Other times, we smile and acknowledge that, well, where else could we have ended up? As I’ve written before, we find the places and the people we are meant to find, no matter how crooked our paths might have been. And she and I are where we belong.

We’re not young, but there were reasons – ones we’ll never know – that our meeting was delayed until midlife. We find solace in knowing that the lives we led before we met are what made us each who we are. Those lives – we hope – have provided us with some level of wisdom that has guided us during the seven years we’ve known each other and will continue to guide us.

If this sounds solemn, it is. This afternoon, we’re going to go down to the courthouse, where we’ll formalize the marriage that took place long ago in our hearts. It’s something we’ve been planning to do for a while, and it’s time.

So here are some of the songs that have been important to us during the past seven years (with one ringer that I threw in). This is a Baker’s Dozen for the Texas Gal, who from today on will be my wife.

“Loving Arms” by Darden Smith from Little Victories, 1993

“Kiss Me” by Sixpence None the Richer from Sixpence None the Richer, 1998

“Rest of My Days” by Indigenous from Circle, 2000

“Don’t Dream It’s Over” by Crowded House, Capitol single 5614, 1988

“I Knew I Loved You” by Savage Garden from Affirmation, 1999

“If I Should Fall Behind” by Bruce Springsteen from Lucky Town, 1992

“Precious and Few” by Climax, Carousel single 30055, 1971

“Truly Madly Deeply” by Savage Garden from Savage Garden, 1997

“This Kiss” by Faith Hill from Faith, 1998

“Levee Song” by Darden Smith from Little Victories, 1993

“Two of Us” by the Beatles from Let It Be…Naked (recorded 1969)

“Wedding Song” by Tracy Chapman from Telling Stories, 2000

“Into the Mystic” by Van Morrison from Moondance, 1970

A Baker’s Dozen from 1987

May 17, 2011

Originally posted October 24, 2007

In 1987, I began what I now call the nomadic phase of my life. During the nearly five-year period from May 1987 through March 1992, I moved eight times, wandering from Minnesota to North Dakota back to Minnesota to Kansas to Missouri and back to Minnesota.

It was, clearly, an unsettled time in my life. I taught at two universities, a college and a community college, lost one cat, wrote for four newspapers, wrote a novel and lots of lyrics, fell in love three times and watched it fade three times, bought more than six hundred records, made friends and lost friends, survived the Halloween Blizzard of 1991 (a total of twenty-eight inches of snow fell in the Twin Cities from October 31 through November 3), and wound up on Pleasant Avenue in south Minneapolis, where I lived for the next seven years, waiting (though I did not know it) for the Texas Gal’s path to intersect mine.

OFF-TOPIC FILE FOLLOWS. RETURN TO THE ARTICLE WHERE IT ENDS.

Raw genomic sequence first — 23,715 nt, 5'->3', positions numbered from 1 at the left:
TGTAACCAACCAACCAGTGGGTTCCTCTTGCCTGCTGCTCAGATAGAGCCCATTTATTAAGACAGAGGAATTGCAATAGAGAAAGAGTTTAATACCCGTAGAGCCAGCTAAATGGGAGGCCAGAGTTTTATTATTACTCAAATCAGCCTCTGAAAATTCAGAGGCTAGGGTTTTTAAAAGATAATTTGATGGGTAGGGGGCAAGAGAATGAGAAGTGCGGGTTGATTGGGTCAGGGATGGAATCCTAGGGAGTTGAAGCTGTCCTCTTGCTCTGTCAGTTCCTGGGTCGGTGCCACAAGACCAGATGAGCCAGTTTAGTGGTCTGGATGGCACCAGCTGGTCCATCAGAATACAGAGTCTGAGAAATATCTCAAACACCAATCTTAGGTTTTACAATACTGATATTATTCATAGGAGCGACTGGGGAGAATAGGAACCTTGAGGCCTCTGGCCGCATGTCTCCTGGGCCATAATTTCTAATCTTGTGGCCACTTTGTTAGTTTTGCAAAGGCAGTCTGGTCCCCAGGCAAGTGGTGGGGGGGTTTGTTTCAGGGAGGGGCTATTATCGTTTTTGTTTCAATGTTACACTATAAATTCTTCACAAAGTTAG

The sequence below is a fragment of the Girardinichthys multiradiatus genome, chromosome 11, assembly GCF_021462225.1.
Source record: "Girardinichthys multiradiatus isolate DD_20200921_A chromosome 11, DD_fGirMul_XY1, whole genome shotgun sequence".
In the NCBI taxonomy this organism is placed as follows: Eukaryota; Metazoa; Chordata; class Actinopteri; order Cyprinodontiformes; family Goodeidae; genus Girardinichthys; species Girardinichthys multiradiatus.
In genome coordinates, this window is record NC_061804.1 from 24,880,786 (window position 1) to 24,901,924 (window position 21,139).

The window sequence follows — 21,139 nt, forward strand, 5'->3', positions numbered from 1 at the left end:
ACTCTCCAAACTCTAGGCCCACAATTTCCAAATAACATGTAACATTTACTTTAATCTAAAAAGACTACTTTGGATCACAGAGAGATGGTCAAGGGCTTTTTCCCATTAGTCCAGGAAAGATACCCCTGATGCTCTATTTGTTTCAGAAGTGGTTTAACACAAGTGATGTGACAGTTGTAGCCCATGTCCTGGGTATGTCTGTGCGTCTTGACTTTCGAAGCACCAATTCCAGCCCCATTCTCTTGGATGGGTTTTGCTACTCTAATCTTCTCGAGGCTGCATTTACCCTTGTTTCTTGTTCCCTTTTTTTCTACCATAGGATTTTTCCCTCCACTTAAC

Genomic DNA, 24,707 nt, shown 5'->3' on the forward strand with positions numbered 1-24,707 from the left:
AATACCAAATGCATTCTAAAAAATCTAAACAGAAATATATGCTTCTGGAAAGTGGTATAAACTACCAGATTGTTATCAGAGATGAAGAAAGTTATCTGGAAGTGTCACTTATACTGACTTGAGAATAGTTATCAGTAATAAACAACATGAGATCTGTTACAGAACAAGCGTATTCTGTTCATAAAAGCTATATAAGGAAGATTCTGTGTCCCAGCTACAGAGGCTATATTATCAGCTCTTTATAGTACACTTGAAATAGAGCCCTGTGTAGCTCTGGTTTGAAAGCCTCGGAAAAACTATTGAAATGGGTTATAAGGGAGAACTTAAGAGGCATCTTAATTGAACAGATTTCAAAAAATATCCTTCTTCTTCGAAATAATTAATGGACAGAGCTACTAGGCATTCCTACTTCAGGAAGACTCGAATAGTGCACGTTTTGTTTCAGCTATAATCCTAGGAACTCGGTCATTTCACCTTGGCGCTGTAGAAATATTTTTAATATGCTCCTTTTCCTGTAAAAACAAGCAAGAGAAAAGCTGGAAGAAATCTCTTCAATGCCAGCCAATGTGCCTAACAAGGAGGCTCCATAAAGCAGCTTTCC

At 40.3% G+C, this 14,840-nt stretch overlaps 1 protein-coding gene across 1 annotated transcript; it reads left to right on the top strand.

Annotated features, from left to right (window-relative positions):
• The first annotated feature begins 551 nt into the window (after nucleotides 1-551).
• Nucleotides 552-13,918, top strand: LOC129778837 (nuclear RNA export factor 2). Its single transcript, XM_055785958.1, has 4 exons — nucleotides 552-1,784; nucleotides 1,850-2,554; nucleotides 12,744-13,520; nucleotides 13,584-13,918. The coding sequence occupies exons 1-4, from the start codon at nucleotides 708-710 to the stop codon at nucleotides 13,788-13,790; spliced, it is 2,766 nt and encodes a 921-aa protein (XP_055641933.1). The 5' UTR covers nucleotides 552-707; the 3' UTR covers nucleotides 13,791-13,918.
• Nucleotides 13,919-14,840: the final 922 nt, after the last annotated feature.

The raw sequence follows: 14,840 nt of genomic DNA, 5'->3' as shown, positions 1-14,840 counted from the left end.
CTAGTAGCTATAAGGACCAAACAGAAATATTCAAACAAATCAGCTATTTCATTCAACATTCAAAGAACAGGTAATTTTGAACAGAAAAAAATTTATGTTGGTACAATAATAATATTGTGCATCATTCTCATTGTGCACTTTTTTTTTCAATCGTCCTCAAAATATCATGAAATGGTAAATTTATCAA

And, as always, I listened to a lot of music. Being on college campuses at various times during those years kept me more in touch with new music than I had been when I was working as a free-lance writer. That was especially true in Minot, where I advised the college newspaper for two academic years, from the autumn of 1987 through the spring of 1989. My office was adjacent to the paper’s newsroom/workroom and the sound of the radio in the next room was inescapable. Luckily, I liked most of what I heard.

A Baker’s Dozen from 1987

“There’s A Light Beyond These Woods (Mary Margaret)” by Nanci Griffith from Lone Star State of Mind

“Hooked On Your Love” by Lynn White, Waylo single 3022

“Runaway Train” by Rosanne Cash from King’s Record Shop

“Someplace Else” by George Harrison from Cloud Nine

“Touch of Grey” by the Grateful Dead from In The Dark

“Paper In Fire” by John Mellencamp from The Lonesome Jubilee

“Yes” by Merry Clayton from the soundtrack to Dirty Dancing

“Tougher Than The Rest” by Bruce Springsteen from Tunnel of Love

“Tango In The Night” by Fleetwood Mac from Tango In The Night

“The Mystery” by Van Morrison from Poetic Champions Compose

“With You Or Without You” by U2 from The Joshua Tree

“Hazy Shade of Winter” by the Bangles, Def Jam single 07630

“Unchain My Heart” by Joe Cocker from Unchain My Heart

A few notes on some of the songs: